Any damn light that's available.

Any damn light that’s available.

Even in situations where there just isn’t any actual sunlight, look for man-made light like a flashlight over on a table, or a desk lamp, or as in the photo above, a welding torch laying over against the bags of cement. I had him pick it up and make it the brightest flame he could. As I say, you just have to open your eyes and look around…somewhere lurking in the shadows is the answer to your problem.

You just gotta…Stretch Your Frame of Mind!!!

Visit my website at: www.joebaraban.com, and check out my 2105 workshop schedule at the top of this blog. come shoot with me sometime. I still have a few spots in my next “Springtime” workshop to be in Lisbon, Portugal next May 21st.  July 26th will be my 27th year at the Maine Media Workshop…the granddaddy of them all. I’ve always picked this week as it’s the week of the Lobster Festival down the road in Rockland. It offers a completely different set of photo ops: color, motion, people, energy, light, and design. A great way to break up photos of the beautiful coastline, fishing villages and lighthouses that Maine is known for.

Keep those photos and questions coming into: AskJoeB@gmail.com, and I’ll create a video critique for you.

JoeB

 

 

 

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Anticipating the action

Anticipating the action

No, I’m not talking about the song Carly Simon sang in 1971…for those old enough to remember it. I’m talking about how the word anticipation plays a key role in “Street Shooting”.

In my online class with the BPSOP, and in my “Stretching Your Frame of Mind” workshops I conduct around the planet, I often talk about being aware of your surroundings at all times. This is when it will happen…that shot that could make your day!!!

I’m usually talking about keeping an eye out for the light, and how important it is in coming home with that illusive OMG photo. That keeper that will either go on your wall or in your portfolio…or both.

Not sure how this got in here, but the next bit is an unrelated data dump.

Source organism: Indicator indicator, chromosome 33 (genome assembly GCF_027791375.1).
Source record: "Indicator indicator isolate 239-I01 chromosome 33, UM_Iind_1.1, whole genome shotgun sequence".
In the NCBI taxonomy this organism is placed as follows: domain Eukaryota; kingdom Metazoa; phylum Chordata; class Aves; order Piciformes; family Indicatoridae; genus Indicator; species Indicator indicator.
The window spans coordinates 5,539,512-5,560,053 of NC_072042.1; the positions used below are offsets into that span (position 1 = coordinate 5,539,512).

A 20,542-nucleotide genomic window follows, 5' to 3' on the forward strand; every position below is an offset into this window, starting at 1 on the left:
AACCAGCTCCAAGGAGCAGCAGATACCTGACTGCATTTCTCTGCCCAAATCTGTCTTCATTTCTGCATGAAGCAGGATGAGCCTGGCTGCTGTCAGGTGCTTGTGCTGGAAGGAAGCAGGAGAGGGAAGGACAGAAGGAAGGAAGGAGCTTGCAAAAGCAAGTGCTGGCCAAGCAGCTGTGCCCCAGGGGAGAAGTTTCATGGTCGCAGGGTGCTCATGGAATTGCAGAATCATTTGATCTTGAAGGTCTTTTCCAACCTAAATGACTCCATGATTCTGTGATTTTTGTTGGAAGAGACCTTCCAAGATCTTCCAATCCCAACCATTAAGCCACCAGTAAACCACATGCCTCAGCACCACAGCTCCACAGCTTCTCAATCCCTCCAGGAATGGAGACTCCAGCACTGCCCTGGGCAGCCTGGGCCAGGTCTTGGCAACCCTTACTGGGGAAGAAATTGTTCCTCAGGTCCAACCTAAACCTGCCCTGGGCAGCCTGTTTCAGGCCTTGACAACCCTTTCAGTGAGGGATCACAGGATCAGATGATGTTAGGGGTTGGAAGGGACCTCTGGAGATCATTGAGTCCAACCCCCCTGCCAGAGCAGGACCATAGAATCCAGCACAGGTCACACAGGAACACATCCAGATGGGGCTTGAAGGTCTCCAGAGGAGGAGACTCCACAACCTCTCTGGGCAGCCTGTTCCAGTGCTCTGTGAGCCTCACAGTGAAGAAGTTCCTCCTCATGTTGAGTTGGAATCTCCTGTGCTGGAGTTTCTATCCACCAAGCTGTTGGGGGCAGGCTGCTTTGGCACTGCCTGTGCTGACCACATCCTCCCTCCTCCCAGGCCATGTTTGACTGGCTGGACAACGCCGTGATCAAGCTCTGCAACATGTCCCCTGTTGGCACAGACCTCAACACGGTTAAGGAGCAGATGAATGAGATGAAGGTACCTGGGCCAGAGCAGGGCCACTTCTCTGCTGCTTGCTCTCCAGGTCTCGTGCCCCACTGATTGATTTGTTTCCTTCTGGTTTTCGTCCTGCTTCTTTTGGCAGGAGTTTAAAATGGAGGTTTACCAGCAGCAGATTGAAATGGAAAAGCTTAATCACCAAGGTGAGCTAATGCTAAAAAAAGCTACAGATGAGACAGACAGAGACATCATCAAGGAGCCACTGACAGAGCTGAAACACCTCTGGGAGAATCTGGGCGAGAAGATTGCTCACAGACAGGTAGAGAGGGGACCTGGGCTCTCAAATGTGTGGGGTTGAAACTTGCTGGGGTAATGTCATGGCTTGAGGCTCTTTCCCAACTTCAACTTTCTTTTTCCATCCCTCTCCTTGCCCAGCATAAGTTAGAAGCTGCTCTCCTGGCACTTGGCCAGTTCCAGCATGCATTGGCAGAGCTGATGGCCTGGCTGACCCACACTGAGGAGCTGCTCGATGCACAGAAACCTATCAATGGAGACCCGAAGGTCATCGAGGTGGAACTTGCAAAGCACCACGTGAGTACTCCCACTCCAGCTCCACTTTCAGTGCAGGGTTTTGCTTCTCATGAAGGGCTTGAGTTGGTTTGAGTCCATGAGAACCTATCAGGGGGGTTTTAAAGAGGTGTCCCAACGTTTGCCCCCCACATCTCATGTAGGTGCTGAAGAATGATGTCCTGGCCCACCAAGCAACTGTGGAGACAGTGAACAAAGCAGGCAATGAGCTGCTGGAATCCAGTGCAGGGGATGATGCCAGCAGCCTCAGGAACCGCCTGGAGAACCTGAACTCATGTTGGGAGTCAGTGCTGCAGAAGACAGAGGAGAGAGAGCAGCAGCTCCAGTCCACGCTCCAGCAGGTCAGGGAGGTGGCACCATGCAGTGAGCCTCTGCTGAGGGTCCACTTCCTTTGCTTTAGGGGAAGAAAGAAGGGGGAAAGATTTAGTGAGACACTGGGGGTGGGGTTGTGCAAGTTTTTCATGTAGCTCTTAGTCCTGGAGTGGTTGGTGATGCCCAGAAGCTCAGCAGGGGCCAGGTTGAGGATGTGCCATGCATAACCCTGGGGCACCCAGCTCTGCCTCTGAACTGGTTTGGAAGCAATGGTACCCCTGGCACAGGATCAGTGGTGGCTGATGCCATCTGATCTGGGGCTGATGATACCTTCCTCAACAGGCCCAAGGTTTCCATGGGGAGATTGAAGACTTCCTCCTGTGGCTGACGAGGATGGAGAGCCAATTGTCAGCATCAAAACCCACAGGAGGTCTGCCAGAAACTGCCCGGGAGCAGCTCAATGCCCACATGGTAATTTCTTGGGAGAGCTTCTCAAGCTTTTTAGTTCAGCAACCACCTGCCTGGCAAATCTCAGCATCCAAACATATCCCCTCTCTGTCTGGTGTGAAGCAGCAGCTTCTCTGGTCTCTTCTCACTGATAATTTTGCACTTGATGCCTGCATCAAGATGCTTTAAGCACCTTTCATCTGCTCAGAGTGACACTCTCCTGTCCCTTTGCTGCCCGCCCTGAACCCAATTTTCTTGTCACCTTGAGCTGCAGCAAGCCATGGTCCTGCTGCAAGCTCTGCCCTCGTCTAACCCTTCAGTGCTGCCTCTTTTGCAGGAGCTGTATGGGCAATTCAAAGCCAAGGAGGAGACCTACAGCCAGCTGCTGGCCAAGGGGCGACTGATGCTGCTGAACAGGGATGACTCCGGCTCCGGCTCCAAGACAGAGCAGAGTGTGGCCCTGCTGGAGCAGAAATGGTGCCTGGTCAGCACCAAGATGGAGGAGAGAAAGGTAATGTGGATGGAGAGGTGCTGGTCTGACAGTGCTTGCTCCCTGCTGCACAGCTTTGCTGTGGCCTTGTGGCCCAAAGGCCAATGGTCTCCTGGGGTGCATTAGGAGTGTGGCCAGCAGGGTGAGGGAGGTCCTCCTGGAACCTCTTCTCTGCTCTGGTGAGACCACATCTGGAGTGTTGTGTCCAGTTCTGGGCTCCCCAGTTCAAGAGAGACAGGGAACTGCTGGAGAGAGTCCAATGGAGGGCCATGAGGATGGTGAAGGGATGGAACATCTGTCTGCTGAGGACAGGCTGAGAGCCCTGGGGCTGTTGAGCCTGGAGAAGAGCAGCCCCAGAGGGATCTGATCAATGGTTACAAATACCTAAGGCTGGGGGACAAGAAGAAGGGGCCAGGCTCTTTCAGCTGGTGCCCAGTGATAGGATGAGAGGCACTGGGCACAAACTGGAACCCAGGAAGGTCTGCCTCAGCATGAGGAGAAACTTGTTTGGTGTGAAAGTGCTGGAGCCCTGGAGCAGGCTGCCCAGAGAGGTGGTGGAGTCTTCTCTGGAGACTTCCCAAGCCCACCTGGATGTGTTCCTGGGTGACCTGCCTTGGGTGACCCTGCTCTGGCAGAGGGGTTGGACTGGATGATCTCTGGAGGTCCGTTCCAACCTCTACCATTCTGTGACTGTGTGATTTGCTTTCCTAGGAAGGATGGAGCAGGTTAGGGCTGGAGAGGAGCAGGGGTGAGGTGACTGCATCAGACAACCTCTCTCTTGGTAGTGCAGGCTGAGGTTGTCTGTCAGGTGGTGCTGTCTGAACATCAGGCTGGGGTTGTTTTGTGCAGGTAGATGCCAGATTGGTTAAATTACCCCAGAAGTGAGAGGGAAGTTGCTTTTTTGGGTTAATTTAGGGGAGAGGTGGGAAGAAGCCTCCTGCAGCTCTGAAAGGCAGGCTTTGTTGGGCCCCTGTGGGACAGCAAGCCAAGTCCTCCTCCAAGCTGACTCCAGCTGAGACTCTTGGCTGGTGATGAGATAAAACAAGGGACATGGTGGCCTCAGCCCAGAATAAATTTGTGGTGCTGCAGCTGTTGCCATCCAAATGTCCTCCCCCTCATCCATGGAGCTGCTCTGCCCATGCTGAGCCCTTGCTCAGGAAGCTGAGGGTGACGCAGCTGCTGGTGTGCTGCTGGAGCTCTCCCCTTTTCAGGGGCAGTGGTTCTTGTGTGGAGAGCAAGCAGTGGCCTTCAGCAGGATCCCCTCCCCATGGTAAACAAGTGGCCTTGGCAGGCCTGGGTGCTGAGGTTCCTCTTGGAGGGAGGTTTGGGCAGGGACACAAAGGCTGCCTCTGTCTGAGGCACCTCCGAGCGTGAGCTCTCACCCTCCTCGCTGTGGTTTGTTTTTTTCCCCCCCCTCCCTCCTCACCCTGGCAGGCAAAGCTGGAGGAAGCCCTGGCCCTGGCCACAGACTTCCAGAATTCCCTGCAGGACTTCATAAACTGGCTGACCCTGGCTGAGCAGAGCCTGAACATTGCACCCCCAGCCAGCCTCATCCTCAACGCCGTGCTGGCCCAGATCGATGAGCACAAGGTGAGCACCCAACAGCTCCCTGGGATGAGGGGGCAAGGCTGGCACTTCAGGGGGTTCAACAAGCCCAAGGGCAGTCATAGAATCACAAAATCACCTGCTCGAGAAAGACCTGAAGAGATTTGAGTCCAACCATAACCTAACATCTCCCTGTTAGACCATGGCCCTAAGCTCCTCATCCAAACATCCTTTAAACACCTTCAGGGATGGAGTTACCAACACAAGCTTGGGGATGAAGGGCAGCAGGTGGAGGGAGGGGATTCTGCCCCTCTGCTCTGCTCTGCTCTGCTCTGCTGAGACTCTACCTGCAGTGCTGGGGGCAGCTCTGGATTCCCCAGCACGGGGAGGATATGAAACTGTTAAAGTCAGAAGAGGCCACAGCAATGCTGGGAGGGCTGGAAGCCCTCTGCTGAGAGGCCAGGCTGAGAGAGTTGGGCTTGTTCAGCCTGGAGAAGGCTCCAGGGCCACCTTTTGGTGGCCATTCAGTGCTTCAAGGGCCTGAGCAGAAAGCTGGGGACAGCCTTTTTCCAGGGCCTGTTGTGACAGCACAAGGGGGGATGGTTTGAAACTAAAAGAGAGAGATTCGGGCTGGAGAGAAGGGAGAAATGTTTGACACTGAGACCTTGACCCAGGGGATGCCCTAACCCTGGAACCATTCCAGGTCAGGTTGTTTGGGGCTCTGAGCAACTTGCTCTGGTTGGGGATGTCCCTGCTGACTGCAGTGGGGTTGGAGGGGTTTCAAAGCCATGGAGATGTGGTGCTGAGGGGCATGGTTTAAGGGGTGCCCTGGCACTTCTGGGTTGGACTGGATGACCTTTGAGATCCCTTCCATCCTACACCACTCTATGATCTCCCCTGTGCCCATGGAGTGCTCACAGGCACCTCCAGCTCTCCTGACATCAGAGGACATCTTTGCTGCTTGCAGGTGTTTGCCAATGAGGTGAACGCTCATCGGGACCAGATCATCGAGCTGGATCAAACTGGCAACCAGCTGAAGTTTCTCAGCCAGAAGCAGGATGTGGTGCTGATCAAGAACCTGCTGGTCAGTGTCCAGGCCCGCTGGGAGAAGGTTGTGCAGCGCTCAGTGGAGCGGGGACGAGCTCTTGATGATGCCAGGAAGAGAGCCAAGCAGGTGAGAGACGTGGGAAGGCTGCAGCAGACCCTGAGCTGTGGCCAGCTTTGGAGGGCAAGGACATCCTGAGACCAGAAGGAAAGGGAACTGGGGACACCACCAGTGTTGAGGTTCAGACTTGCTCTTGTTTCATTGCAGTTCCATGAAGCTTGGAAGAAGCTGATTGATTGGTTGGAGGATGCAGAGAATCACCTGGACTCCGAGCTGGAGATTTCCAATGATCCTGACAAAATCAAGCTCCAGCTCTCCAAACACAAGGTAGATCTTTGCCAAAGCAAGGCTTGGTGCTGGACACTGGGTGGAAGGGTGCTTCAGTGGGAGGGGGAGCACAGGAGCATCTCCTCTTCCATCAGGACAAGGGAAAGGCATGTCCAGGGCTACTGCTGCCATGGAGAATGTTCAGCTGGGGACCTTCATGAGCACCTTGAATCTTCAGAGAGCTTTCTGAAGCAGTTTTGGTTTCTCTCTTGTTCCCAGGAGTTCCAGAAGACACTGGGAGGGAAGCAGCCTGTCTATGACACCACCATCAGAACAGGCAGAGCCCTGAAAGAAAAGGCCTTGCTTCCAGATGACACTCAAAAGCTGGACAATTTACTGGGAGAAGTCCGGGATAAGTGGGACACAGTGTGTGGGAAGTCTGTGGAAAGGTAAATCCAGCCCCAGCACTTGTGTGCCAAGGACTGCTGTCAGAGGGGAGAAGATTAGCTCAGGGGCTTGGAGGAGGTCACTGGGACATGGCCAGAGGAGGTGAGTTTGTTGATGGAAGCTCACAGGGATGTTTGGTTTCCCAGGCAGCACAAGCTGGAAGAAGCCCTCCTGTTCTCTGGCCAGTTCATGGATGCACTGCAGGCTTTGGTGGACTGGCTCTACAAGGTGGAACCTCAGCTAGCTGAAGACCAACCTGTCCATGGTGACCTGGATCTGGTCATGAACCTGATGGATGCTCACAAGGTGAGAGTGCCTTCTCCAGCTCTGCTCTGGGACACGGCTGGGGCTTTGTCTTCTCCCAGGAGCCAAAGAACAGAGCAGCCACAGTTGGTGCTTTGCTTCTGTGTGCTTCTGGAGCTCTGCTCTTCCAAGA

But in this post I’m talking about anticipating the action. The action that can occur at any moment when you’re walking down a street looking for photo opts.

A good sports photographer knows the sport he’s covering backwards and forwards. He knows it well enough to be playing in it, and at some level sometimes does. A good street shooter has that same instinct, or he at least should if he’s going to be successful.

I watch everything when I’m walking, and even have those proverbial “eyes in the back of my head”. If I see someone that’s sticking out of the environment around him for one reason or another, I’ll watch him/her for several minutes…with my camera halfway up my chest. If nothing happens, I’ll move on to someone else. Sooner or later I’ll see something that makes me focus in tight. I’ll watch and anticipate their next move. A move that I would maybe make myself. It’s people watching at it’s finest.

When I was younger and shot primarily B/W on the streets, I was always looking for that one shot, and if I was very lucky, and I mean very lucky, I might capture someone in a moment where they are expressing their thoughts in some form of body language or gesture. In the above photo, that’s exactly what happened. I was shooting and writing a story for a local Sunday supplement on Mardi Gras day and what the locals had to deal with as far as the crowded streets and sidewalks were concerned. I watched her for some time and just had a feeling that something was going to happen. In a brief moment she had summed up her day to me and because I had waited and anticipated I got the shot.

Btw, this photo is now in the permanent photography collection at the Museum of Fine Arts in Houston.

One of my favorite things to do is to put on my longest lens and then put the camera on a tripod. I’ll position myself in a crowded area and in a 360 degree movement I’ll pan the people. An analogy for you old movie buffs is watching Robert Mitchum in The Enemy Below when he’s in a submarine panning the horizon at periscope depth looking for targets..Ok,  not actually an analogy, but for me it’s mighty close.

I could literally do that for hours, and on occasion have come close…as in the photo of the woman in a crowded square in Toledo, Spain.

Visit my website at: www.joebaraban.com, and check out my 2105 workshop schedule at the top of this blog. come shoot with me sometime. July 26th will be my 27th year at the Maine Media Workshop…the granddaddy of them all. I’ve always picked this week as it’s the week of the Lobster Festival down the road in Rockland. It offers a completely different set of photo ops: color, motion, people, energy, light, and design. A great way to break up photos of the beautiful coastline, fishing villages and lighthouses that Maine is known for.

Keep those photos and questions coming in to: AskJoeB@gmail.com and I’ll create a video critique for you.

JoeB